Blanche DuBois is one of the many terrible people in Williams' play A Streetcar Named Desire. Formerly the resident of the wealthy Mississippi plantation Belle Reve, she is now a penniless fallen woman who has no choice but to shack up with her spineless sister and belligerent brother-in-law. At this point, she has lost everything--her young husband, her property, her teaching job (she was indecent with a student), her dignity (she's a literal prostitute). And even the one ratty piece of driftwood to which she barely still clings--her beauty--is dissolving in the ocean of time. But the truth is so ugly. If only there were a way to make it all disappear! And that is exactly what Blanche tries to do throughout the play.
EXPLANATION OF MOMENT 1
Despite her sordid sexual history and dire financial state, Blanche presents herself as a wealthy ingenue by dressing in delicate white clothes. (I know that isn't a suit, but I think it captures the spirit of her look.) Though it is not verbally told, this is the very first of her lies in Streetcar. Additionally, her "shocked disbelief" and disdain for her sister's working-class neighborhood demonstrates that she has even deluded herself into thinking that she is some grand, dignified lady who is too good for such primitive conditions.
So get your stomach lining ready! We're going to New Orleans...where the truth burns nastier than a swig of bourbon (or ten, if you're Blanche).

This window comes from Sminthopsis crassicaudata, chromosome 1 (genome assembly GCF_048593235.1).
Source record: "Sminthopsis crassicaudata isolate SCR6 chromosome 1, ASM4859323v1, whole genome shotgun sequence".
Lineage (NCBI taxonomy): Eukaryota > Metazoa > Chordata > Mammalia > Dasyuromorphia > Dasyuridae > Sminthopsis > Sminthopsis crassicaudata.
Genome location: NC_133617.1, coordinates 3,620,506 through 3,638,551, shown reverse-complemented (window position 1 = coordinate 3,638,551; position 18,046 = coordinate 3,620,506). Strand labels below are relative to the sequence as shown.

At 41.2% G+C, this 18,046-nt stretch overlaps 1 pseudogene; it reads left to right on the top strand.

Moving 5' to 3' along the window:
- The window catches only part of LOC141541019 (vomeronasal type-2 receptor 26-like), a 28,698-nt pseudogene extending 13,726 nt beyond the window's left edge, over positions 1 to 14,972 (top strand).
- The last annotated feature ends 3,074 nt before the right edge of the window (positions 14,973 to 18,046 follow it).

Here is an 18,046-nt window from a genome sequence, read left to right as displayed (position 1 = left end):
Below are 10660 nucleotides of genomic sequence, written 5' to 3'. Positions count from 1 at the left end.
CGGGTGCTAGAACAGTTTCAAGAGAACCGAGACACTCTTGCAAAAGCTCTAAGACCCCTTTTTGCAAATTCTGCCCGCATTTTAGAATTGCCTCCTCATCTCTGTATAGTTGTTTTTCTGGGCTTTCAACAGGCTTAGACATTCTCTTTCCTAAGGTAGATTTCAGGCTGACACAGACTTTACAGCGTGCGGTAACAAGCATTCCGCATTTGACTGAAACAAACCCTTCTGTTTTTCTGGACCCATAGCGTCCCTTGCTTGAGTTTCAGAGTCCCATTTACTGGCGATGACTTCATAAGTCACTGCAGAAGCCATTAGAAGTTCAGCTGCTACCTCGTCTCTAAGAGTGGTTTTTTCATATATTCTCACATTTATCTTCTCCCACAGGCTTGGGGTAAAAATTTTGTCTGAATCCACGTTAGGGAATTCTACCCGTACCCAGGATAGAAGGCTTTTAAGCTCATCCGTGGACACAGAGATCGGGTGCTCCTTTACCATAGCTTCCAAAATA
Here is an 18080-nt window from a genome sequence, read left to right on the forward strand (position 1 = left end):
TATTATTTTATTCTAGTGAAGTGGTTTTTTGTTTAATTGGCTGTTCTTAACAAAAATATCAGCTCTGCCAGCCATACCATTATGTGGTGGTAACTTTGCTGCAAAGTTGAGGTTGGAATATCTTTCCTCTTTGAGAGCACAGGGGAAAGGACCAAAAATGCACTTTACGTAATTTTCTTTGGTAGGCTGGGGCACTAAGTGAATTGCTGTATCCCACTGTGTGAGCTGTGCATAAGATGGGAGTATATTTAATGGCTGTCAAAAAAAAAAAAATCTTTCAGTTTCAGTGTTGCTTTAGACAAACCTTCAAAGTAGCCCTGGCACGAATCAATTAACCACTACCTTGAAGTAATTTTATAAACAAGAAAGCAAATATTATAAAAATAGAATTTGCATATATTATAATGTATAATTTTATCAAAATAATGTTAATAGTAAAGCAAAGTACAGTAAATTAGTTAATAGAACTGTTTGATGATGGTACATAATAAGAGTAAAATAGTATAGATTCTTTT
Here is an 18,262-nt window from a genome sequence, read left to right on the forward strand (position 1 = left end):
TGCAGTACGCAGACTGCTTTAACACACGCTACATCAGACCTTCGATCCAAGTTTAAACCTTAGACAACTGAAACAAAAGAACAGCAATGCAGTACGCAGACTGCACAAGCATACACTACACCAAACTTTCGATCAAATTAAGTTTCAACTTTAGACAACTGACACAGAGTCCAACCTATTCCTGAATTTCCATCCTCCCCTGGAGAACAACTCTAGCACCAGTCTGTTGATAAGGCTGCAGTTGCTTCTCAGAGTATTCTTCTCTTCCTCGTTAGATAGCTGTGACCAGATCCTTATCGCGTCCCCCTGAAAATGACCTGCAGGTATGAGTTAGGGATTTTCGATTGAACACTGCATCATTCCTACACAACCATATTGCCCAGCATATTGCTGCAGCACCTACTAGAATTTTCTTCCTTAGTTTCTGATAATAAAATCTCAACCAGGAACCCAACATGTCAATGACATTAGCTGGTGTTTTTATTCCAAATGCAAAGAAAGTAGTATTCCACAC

"Blanche comes around the corner...She looks at...the building...Her expression is one of shocked disbelief. Her appearance is incongruous to this setting. She is daintily dressed in a white suit...Her delicate beauty must avoid a strong light." (Scene 1)
EXPLANATION OF MOMENT 2
Things reach a tipping point. Mitch realizes that the proper, ladylike Blanche who charmed him was entirely artificial. He had never even seen her in full lighting, a situation Blanche carefully engineered to avoid showing her true age. Blanche finally admits her evasion of the truth to Mitch. However, as despicable as she is, we see that her dishonesty stems not from malice but from a pathetic lack of self-respect and dignity. In some ways, you can't fully blame Blanche for resorting to such low tactics. We (still) live in a society that frequently values women only for their attractiveness to men. Blanche derives her entire sense of self-worth from this, so she put a metaphorical Instagram filter over her entire sorry life. Now that the light is on and the filter fantasy gone, she's over.
In A Streetcar Named Desire, Tennessee Williams crafts a character who is the epitome of deception. She speaks, dresses, flirts, bathes, and powders herself in lies. Indeed, she has internalized her lies to the point that she deceives even herself. She uses this wobbly scaffolding to prop up her self-esteem. When she is finally forced to confront reality, she dissolves emotionally as if plunged into acid. Williams makes the statement that a dishonest life is no life at all. It is no surprise when, by the end of the play, Blanche is a broken woman--for hollow things are easily crushed.
Williams shows that the worst liars are so well-versed in their art that they don't even need to open their mouths to deceive. They become the lie and truly believe it.
"Blanche: I don't want realism. I want magic! [Mitch laughs]..I try to give that to people. I misrepresent things...I don't tell truth, I tell what ought to be truth. And if that is sinful, then let me be damned for it!--Don't turn the light on!" (scene 9)
Williams makes the statement that not all liars are evil. Many are just weak people who are emotionally incapable of facing the truth. They are even willing to "be damned" for living in delusional bliss, so long as the fires of Hell flicker dimly.